their orbits with a greater degree of After the quotations concerning gra- force at a less distance; that is to say, vitation, which were pointed out in with a force which is as the square of our last number, it will seem ftrange the diftance inversely. A body placed that the knowledge of this universal in the orbit of the invon, and another property of matter was really a difco- at the furface of the earth, ought both very of Newton, though fuspected and to gravitate according to this law if even known to so many before him. the fuppofition be true. In fact, the men who are bufied in In order to be assured that the force accumulating a stock of idens from the which retains the planets in their orbits inreitigations of others are not often is the same as that which causes heavy thofe who themselves add the most to bodies to fall to the earth, nothing the general mass of knowledge by their more is required than proper admeadiscoveries. Dr. Pemberton affures surement. It is only required to deus, that Newton was not intimately termine the space which a heavy body acquainted with the works of his con- falls through in a given time near the temporaries, even when far advanced furface of the carth, and what space a in life, and in the earlier part he might heavy body would fall through in the well be fapposed to have overlooked those fame time at the region of the moon. passages of the ancients which might have The moon itself is this heavy body, led him to the knowledge of gravity. and may be considered as really falling However, we are indebted to an acci- during the whole time the revolves in dental circumstance for this grand dif- her orbit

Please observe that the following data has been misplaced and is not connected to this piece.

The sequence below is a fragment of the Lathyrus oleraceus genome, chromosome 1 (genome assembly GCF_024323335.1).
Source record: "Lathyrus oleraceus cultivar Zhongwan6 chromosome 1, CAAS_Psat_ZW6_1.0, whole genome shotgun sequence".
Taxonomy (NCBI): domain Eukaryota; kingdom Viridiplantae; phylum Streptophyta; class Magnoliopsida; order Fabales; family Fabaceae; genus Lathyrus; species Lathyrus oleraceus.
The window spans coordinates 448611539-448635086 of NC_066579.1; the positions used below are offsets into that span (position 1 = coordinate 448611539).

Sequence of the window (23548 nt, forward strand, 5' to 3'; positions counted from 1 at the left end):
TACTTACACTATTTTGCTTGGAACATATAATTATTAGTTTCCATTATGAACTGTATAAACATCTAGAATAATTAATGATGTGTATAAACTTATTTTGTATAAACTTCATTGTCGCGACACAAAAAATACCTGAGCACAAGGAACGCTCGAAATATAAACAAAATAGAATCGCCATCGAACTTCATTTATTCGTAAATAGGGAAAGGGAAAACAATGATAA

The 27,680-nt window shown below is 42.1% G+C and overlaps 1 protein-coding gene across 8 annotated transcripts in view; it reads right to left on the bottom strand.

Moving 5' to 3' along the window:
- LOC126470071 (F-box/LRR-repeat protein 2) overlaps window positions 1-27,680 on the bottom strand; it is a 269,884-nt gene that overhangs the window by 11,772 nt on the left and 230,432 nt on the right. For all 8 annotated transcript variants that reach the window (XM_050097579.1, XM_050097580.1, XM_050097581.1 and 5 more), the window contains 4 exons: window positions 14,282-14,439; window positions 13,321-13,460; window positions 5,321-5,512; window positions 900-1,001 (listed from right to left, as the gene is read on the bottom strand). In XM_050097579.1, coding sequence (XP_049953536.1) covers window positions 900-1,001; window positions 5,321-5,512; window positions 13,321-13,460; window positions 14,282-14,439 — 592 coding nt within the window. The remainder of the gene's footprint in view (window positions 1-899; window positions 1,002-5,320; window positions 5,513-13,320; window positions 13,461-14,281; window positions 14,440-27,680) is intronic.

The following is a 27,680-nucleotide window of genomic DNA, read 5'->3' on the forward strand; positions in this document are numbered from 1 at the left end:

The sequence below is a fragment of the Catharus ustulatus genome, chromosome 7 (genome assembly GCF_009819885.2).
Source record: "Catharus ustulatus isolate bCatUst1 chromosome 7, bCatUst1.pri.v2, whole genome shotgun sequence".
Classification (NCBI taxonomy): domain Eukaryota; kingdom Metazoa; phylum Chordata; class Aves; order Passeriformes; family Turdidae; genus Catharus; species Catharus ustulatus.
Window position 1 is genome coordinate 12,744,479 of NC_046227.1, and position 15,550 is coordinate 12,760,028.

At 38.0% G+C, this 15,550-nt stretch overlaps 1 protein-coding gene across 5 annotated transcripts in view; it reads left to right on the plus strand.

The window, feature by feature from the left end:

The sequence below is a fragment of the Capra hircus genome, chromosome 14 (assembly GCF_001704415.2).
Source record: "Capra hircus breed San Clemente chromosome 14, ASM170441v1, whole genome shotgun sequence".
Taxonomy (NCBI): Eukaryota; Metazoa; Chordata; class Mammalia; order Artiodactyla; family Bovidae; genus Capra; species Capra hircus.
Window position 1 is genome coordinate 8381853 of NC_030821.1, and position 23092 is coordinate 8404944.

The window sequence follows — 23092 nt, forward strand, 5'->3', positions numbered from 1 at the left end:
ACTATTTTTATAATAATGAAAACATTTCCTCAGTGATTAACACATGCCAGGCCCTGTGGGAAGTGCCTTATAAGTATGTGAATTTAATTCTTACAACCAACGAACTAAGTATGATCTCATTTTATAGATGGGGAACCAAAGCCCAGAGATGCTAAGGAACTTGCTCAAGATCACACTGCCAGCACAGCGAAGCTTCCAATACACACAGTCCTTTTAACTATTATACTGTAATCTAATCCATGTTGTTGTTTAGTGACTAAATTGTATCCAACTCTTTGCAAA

. But the prefent business is covery. Voltaire, who received his not an hypothesis, the work of fancy; information from Mrs. Conduit, Sir which may be adopted at pleasure to any facts; neither will a rough estimate By the order of time we approach serve the purpose of calculation. A near upon our own age, and, as the beginning mui be made by discovering scene expands before us, we become the the exact distance of the moon, and for less inclined to attempt any thing bethis purpose it is necessary first to know yond a mere sketch. The present dethe magnitude of our globe.

partment of our work is not professedly Thus it is that Newton reasoned, historical. Our chief endeavour will but the measure he made use of de- be to lay before our readers an account pended on the false eftimate of fearnen, of the arduous undertakings, the discowho allowed fixty English miles to a veries, and the researches which endegree of the meridian,